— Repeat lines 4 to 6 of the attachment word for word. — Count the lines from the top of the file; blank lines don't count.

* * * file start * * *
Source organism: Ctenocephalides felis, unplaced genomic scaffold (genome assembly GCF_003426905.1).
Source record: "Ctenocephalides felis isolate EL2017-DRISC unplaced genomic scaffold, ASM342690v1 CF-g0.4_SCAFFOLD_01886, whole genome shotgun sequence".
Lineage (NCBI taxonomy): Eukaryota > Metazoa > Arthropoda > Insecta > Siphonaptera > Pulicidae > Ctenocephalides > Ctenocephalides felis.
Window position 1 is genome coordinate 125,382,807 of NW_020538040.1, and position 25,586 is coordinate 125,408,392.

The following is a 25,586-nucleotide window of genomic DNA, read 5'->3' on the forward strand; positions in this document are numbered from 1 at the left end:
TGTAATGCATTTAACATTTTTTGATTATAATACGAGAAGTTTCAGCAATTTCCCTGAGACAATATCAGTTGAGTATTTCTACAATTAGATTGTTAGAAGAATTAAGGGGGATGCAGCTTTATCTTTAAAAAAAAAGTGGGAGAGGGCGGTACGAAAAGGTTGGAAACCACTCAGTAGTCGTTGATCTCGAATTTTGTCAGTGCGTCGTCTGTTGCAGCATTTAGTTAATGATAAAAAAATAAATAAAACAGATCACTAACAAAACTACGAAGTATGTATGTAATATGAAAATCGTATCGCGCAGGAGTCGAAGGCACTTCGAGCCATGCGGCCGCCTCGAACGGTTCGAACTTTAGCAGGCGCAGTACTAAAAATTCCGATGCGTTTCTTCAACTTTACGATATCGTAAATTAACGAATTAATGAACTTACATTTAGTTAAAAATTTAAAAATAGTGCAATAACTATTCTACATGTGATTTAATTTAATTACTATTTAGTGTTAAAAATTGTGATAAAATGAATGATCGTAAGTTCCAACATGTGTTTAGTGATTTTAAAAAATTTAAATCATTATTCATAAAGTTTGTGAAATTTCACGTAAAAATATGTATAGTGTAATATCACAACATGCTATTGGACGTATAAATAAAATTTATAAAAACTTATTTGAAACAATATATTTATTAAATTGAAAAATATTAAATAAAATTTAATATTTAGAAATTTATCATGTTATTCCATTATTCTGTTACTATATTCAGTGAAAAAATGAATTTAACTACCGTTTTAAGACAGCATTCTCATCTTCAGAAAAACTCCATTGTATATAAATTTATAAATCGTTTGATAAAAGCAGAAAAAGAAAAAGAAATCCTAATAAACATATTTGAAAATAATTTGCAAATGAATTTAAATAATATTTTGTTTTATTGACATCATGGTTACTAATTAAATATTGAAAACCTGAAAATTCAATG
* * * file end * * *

Window position 1 is genome coordinate 125,382,807 of NW_020538040.1, and position 25,586 is coordinate 125,408,392.

The following is a 25,586-nucleotide window of genomic DNA, read 5'->3' on the forward strand; positions in this document are numbered from 1 at the left end:
TGTAATGCATTTAACATTTTTTGATTATAATACGAGAAGTTTCAGCAATTTCCCTGAGACAATATCAGTTGAGTATTTCTACAATTAGATTGTTAGAAGAATTAAGGGGGATGCAGCTTTATCTTTAAAAAAAAAGTGGGAGAGGGCGGTACGAAAAGGTTGGAAACCACTCAGTAGTCGTTGATCTCGAATTTTGTCAGTGCGTCGTCTGTTGCAGCATTTAGTTAATGATAAAAAAATAAATAAAACAGATCACTAACAAAACTACGAAGTATGTATGTAATATGAAAATCGTATCGCGCAGGAGTCGAAGGCACTTCGAGCCATGCGGCCGCCTCGAACGGTTCGAACTTTAGCAGGCGCAGTACTAAAAATTCCGATGCGTTTCTTCAACTTTACGATATCGTAAATTAACGAATTAATGAACTTACATTTAGTTAAAAATTTAAAAATAGTGCAATAACTATTCTACATGTGATTTAATTTAATTACTATTTAGTGTTAAAAATTGTGATAAAATGAATGATCGTAAGTTCCAACATGTGTTTAGTGATTTTAAAAAATTTAAATCATTATTCATAAAGTTTGTGAAATTTCACGTAAAAATATGTATAGTGTAATATCACAACATGCTATTGGACGTATAAATAAAATTTATAAAAACTTATTTGAAACAATATATTTATTAAATTGAAAAATATTAAATAAAATTTAATATTTAGAAATTTATCATGTTATTCCATTATTCTGTTACTATATTCAGTGAAAAAATGAATTTAACTACCGTTTTAAGACAGCATTCTCATCTTCAGAAAAACTCCATTGTATATAAATTTATAAATCGTTTGATAAAAGCAGAAAAAGAAAAAGAAATCCTAATAAACATATTTGAAAATAATTTGCAAATGAATTTAAATAATATTTTGTTTTATTGACATCATGGTTACTAATTAAATATTGAAAACCTGAAAATTCAATG